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Medical News and Perspectives
July 7, 2004

Monoclonal Antibodies Target Inflammatory Bowel Disease

JAMA. 2004;292(1):29-30. doi:10.1001/jama.292.1.29

Current therapies for Crohn disease and ulcerative colitis—including anti-inflammatory agents, aminosalicylates, and corticosteroids—lack specificity and effectiveness. But promising results are coming out of clinical trials of targeted biological therapies for inflammatory bowel disease (IBD), such as monoclonal antibodies, that inhibit key immune and inflammatory mediators.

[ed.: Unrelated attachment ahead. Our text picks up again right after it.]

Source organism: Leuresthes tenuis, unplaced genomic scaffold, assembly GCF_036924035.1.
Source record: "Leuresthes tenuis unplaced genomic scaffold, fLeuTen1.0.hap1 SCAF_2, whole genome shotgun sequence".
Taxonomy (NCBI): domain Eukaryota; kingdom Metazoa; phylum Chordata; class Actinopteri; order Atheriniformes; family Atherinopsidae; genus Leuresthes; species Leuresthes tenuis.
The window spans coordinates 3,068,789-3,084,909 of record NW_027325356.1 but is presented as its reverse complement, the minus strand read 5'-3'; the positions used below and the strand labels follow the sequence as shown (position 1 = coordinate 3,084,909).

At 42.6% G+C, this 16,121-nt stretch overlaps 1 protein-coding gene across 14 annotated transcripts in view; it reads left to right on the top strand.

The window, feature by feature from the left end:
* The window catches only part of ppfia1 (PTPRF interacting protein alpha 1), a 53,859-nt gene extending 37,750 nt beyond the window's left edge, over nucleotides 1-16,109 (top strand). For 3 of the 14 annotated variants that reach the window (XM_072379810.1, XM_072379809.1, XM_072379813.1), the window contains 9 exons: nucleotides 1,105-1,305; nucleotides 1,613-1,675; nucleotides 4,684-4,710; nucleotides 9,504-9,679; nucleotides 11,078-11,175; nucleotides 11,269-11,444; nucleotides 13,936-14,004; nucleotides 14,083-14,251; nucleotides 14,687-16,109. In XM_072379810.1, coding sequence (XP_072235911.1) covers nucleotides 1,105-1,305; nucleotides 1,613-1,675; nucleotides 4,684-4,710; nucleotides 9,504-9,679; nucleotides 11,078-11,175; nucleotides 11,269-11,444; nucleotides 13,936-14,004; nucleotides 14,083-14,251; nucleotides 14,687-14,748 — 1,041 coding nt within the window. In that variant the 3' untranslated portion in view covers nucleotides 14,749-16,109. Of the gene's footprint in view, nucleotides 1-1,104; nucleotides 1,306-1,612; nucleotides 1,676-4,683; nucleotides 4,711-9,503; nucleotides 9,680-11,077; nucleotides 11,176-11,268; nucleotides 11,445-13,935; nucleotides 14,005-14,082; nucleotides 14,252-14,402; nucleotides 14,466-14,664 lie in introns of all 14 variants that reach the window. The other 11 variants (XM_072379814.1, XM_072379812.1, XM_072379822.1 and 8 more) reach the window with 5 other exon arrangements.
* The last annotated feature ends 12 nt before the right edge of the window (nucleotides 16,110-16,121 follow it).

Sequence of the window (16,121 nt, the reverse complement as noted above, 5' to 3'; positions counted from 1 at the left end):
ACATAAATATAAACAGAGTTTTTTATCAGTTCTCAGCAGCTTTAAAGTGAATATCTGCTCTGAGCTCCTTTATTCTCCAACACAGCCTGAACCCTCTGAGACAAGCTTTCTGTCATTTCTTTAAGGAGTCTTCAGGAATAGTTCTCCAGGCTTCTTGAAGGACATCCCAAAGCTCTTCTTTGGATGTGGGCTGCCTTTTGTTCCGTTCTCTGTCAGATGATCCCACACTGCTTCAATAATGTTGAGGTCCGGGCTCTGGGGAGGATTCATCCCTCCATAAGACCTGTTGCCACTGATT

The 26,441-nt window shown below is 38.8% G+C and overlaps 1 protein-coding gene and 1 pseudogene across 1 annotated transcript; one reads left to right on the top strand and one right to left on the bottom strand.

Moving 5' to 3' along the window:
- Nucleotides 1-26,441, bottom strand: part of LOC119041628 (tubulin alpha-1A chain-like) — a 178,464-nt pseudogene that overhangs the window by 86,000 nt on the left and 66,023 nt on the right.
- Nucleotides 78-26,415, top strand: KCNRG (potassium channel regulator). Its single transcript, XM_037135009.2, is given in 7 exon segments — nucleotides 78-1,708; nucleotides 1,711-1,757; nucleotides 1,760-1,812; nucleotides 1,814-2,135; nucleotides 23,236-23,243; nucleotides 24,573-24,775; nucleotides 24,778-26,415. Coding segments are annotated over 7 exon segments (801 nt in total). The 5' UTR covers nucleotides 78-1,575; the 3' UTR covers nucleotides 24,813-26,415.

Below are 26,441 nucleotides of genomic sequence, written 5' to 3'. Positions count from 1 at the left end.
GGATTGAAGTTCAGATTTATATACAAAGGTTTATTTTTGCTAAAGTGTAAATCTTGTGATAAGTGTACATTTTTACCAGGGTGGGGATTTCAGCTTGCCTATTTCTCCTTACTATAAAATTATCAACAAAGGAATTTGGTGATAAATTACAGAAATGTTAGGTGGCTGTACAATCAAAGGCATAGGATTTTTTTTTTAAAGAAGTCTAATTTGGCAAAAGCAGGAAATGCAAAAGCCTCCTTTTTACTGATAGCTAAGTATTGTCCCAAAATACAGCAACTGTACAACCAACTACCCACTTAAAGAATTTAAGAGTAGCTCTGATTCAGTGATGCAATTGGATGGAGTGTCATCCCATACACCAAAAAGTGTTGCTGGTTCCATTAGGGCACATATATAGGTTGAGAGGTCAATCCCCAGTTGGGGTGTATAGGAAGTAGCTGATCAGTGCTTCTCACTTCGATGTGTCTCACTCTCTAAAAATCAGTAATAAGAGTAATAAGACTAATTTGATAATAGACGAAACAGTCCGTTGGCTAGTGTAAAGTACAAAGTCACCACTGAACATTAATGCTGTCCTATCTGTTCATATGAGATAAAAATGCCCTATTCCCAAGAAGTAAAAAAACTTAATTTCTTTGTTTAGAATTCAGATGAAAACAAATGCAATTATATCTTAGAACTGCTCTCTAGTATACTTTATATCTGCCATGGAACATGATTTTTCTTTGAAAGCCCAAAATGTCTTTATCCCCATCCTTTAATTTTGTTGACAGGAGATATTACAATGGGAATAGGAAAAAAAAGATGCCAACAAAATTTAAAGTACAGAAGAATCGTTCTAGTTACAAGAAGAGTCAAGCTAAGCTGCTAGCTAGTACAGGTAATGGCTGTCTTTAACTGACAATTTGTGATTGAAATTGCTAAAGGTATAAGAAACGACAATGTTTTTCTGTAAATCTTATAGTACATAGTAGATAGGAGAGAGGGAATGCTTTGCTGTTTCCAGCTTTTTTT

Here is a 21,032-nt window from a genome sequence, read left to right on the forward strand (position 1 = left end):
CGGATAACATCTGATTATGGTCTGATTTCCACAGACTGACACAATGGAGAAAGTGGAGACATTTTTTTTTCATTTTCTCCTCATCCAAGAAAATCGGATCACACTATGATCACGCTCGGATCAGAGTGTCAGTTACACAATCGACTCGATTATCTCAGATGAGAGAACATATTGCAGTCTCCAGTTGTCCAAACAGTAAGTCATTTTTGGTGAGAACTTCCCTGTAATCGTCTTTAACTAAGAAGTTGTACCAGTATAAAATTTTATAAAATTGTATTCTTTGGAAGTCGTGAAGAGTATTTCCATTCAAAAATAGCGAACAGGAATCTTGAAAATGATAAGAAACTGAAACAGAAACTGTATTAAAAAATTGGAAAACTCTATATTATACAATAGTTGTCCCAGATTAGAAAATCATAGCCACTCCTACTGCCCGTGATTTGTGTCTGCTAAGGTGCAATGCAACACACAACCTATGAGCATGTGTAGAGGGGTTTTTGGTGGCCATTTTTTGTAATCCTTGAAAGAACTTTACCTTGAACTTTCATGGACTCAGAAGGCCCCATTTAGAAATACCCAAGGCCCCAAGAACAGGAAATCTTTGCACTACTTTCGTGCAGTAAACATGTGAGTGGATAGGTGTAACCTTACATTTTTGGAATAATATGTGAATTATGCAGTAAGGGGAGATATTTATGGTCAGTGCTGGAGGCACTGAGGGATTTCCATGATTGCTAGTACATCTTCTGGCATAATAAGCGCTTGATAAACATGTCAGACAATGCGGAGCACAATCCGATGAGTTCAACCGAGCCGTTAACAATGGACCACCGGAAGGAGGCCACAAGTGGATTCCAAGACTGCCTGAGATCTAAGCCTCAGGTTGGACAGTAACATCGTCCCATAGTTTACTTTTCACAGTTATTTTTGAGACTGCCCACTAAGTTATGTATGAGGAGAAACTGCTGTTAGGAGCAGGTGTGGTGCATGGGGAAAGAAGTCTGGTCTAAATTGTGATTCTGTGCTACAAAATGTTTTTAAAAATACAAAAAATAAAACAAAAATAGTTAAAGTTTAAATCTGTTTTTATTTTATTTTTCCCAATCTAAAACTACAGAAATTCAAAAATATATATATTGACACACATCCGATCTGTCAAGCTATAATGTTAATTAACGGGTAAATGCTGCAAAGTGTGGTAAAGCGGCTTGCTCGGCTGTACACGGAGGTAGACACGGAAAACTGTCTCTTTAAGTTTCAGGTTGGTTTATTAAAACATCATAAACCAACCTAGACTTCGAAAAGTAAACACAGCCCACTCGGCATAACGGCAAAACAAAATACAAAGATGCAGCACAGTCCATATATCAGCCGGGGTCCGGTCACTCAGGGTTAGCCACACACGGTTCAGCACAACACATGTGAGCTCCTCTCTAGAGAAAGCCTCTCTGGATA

Research by basic scientists is beginning to make it possible to "to tease apart how the inflammatory cascade works in the intestines and other parts of the body," said James Lewis, MD, who moderated a press briefing on results of clinical trials presented at the Digestive Disease Week, in New Orleans in May. The translation of that basic science into patient trials has "potentially great prospects for the future of diagnosing, treating, and potentially preventing IBD," added Lewis, of the University of Pennsylvania School of Medicine, Philadelphia.

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